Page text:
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Nur210 Drugs

Pharmacology fluid balance

QuestionAnswer
What are some types of drug metabolism? Accelerated drug excretion - active drug/metabolism/inactive drug Drug inactivation - active drug/metabolism/inactive drug Activation of prodrugs - inactive drug/metabolism/active drug
What are the opioid receptors in the brain? Mu - analgesic, respiratory depression, sedation, euphoria, dependence, decrease GI motility Kappa - analgesic, sedation, decrease GI motility Delta - opioids do not interact with these
What are pure opioid agonists? Morphine - strong Codeine - moderate
What is a pure opioid antagonist? Blocks the opioid receptor site Narcan (naloxone) is the prototype Given when someone ODs on morphine and they will wake up, but morphine kicks it back down
What are side effects of opioids? Decreased respiratory rate Oversedation Nausea, vomiting Hypotension Constipation Urinary retention
How are drugs metabolized? Liver is primary site of drug metabolism Biotransformation Enzymatic alteration of drug structure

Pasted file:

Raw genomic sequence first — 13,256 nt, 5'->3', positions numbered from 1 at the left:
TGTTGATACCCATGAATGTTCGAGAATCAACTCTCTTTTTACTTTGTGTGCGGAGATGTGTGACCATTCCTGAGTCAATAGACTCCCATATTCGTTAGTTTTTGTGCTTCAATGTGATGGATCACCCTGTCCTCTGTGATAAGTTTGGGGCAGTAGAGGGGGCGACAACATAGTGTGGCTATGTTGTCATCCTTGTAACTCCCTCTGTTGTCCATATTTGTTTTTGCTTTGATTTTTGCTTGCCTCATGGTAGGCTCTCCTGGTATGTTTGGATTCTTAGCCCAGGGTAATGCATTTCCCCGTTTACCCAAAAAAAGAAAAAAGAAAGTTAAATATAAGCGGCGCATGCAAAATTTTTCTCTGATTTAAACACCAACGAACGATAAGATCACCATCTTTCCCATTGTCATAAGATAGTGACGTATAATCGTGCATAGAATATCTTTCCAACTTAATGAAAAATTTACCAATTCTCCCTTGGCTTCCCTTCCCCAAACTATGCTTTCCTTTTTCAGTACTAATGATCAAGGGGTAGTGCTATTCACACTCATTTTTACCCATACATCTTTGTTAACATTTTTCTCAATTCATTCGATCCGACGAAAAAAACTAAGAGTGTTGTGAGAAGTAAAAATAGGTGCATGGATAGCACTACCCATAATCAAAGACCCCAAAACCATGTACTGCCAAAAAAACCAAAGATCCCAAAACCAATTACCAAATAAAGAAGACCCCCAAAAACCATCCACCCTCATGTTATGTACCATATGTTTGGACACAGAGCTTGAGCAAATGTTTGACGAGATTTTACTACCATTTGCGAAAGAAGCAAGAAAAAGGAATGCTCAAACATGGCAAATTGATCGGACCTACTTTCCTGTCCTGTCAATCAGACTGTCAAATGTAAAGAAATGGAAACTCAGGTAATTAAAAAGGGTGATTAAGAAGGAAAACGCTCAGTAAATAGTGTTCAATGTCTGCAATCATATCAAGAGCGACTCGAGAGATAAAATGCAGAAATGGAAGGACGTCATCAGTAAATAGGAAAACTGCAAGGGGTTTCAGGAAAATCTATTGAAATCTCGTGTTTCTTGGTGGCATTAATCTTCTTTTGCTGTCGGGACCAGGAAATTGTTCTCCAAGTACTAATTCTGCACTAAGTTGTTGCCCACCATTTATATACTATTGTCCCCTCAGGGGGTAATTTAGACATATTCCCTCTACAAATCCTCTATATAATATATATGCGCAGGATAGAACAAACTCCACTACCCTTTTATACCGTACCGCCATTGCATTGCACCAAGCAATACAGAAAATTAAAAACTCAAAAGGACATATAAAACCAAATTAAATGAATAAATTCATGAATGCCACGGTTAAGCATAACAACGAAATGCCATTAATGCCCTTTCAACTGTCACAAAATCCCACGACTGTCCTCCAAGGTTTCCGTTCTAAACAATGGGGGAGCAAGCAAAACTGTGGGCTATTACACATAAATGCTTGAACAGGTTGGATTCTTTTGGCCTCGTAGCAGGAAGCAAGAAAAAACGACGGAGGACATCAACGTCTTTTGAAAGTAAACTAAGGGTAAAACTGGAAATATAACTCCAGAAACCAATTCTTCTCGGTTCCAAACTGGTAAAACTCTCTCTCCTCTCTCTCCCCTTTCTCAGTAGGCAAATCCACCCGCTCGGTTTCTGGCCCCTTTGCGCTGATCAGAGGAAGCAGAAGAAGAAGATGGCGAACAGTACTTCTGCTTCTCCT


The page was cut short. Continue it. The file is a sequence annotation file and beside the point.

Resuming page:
How is the therapeutic index calculated? TI = LD/ED; want TI to be larger; more safe
What is pharmacokinetics? How the body affects drugs.
What is Gate Control Theory? Close-off pathway of pain to the brain. i.e. rubbing a Charlie horse Analgesics close the gate
What is an opioid? Natural or synthetic drug with similar action of morphine (prototype).
What are opiates? Compounds present in opium products.
What is an agonist-antagonist opioid? Talwin is the prototype Blocks (antagonist) the Mu receptors and allows (agonist) the Kappa Less potential for abuse Less respiratory distress Less analgesic effect
Tolerance, Dependence, Addiction Tolerance - decreasing drug effect over time Dependence - physiologic symptoms when drug is discontinued (withdrawal) Addiction - obsession with obtaining and using the drug
ADRs of NSAIDs GI bleeding Altered drug metabolism - liver Affect renal function; blocks prostaglandins Take with food or glass of water Do not chew or crush tablets
What do prostaglandins do? Promote inflammation Protect gastric mucosa Cause platelet aggregation Maintain renal blood flow COX-2 = protect inflammation; COX-1 are the other three
First generation of NSAIDs ASA Ibuprofen Naproxen Toradol (IM) Block both Cox-1 and Cox-2
Second generation NSAIDs Block Cox-2 Celebrex Only one left on market; rest pulled for causing cardiac arrhythmia
Acetominophen (NSAID) Not anti-inflammatory Usage can lead to liver toxicity